Our students have done it again. Five M2 students went home with top honors during the 48th Annual Medical Student Research Day in January. Winners include Michael Cheng, recipient of the Helen Miller Award for the most outstanding and meritorious short-term research project; Candice Smith-Teunis, recipient of the Dean�s Award for exceptional research accomplishment; and Kyle Rusthoven, recipient of the Judge�s Award for the best poster presentation. Additionally, Kainne Dokubo and Jennifer Dewey each received an American Federation for Medical Research Award for outstanding research potential. Congratulations to our students and to the faculty and staff who make this special day possible, including Dr. David Lambeth (Pathology and Laboratory Medicine), keynote speaker, and Dr. Gerald Shadel (Biochemistry), Chair of the Faculty Committee for Medical Research. All play a valuable role in helping students learn to evaluate new ideas based on evidence-based medicine.

Close to home

The tragic loss of seven astronauts aboard the Columbia space shuttle hit especially close to home for one of our researchers. When the Columbia took flight, it carried 80 scientific experiments, including one led by Dr. Leland Chung, whose research centers in Urology and the Winship Cancer Institute. Dr. Chung and his co-investigators at the Fred Hutchinson Cancer Research Center in Seattle and the University of Virginia were using the shuttle as a zero gravity laboratory to study how prostate cancer metastasizes to bone. Previous experiments in zero gravity have helped scientists understand the development of heart, bone, muscle, and endocrine organs, and the locomotion of inflammatory cells and tumor cells. All of these experiments show that space flight is an important way to advance science.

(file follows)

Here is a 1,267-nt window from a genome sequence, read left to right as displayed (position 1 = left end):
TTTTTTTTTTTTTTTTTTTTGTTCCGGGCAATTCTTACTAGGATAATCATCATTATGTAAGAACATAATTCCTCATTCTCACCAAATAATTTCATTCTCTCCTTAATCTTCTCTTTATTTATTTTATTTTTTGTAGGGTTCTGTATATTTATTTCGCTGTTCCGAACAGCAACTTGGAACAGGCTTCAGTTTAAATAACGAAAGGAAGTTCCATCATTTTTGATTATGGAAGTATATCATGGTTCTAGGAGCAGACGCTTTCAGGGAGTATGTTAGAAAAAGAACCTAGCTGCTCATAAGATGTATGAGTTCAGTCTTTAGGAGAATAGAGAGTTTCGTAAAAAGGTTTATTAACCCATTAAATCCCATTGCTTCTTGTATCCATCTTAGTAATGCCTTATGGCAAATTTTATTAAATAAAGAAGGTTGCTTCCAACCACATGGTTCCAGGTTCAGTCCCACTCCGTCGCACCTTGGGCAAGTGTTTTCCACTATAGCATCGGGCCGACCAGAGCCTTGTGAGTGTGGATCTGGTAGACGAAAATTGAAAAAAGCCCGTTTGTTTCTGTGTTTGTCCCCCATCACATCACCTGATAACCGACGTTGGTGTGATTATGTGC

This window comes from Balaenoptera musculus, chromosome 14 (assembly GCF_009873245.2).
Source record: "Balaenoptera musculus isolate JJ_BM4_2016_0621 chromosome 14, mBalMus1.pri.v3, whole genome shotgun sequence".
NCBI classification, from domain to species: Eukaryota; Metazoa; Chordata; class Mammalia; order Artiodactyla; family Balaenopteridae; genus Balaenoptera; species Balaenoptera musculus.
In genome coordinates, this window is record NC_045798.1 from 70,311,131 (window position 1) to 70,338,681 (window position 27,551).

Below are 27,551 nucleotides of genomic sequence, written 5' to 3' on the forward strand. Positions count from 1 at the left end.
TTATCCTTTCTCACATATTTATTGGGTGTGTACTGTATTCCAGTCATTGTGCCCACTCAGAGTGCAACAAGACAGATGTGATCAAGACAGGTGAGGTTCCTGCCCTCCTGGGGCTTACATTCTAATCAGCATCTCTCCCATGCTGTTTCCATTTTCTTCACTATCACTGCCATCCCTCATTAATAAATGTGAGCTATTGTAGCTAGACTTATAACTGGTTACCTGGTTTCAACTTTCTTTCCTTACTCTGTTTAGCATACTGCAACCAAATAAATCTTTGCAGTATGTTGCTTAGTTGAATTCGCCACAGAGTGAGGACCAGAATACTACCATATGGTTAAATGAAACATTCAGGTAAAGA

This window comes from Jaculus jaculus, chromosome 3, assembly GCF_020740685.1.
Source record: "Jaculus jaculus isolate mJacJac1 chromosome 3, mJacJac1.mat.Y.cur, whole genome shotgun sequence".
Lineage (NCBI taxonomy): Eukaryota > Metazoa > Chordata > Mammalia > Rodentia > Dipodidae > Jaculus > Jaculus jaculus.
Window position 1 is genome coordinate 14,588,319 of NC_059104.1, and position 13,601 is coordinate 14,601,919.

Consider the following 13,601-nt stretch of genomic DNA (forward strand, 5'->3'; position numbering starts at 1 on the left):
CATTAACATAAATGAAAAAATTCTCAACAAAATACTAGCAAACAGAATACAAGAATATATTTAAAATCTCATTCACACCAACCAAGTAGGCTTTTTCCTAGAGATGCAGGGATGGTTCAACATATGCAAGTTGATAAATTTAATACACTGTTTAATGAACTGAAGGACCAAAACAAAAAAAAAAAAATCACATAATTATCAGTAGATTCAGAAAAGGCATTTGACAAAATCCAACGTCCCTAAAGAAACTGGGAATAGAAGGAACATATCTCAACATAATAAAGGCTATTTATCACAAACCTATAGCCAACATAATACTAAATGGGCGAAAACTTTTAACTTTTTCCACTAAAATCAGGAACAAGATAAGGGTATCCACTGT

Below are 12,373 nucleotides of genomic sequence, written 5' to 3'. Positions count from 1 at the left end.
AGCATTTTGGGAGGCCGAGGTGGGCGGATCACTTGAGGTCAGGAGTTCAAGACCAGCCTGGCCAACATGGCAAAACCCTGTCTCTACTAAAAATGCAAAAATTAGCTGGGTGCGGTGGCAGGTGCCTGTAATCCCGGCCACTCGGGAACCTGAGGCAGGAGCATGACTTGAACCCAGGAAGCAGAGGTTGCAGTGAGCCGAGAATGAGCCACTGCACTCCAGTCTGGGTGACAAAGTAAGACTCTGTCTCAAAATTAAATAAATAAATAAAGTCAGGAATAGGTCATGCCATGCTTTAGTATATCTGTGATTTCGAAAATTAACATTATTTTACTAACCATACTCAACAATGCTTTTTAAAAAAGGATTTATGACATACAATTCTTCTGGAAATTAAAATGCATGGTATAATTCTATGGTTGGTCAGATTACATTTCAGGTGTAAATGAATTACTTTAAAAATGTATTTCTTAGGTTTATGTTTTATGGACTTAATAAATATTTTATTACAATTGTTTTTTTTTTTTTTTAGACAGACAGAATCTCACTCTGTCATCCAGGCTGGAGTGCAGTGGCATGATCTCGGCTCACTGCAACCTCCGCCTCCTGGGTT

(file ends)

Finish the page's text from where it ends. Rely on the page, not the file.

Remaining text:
Dr. Chung plans to validate the rich volume of data he received from the shuttle experiment to continue his work in developing better prevention and treatment strategies for prostate cancer. "We want to dedicate every paper we publish on this series of studies to our partner astronauts," wrote Dr. Chung in a letter to NASA. "Our dreams of discovery and innovation will always include a piece of our NASA family."

Star student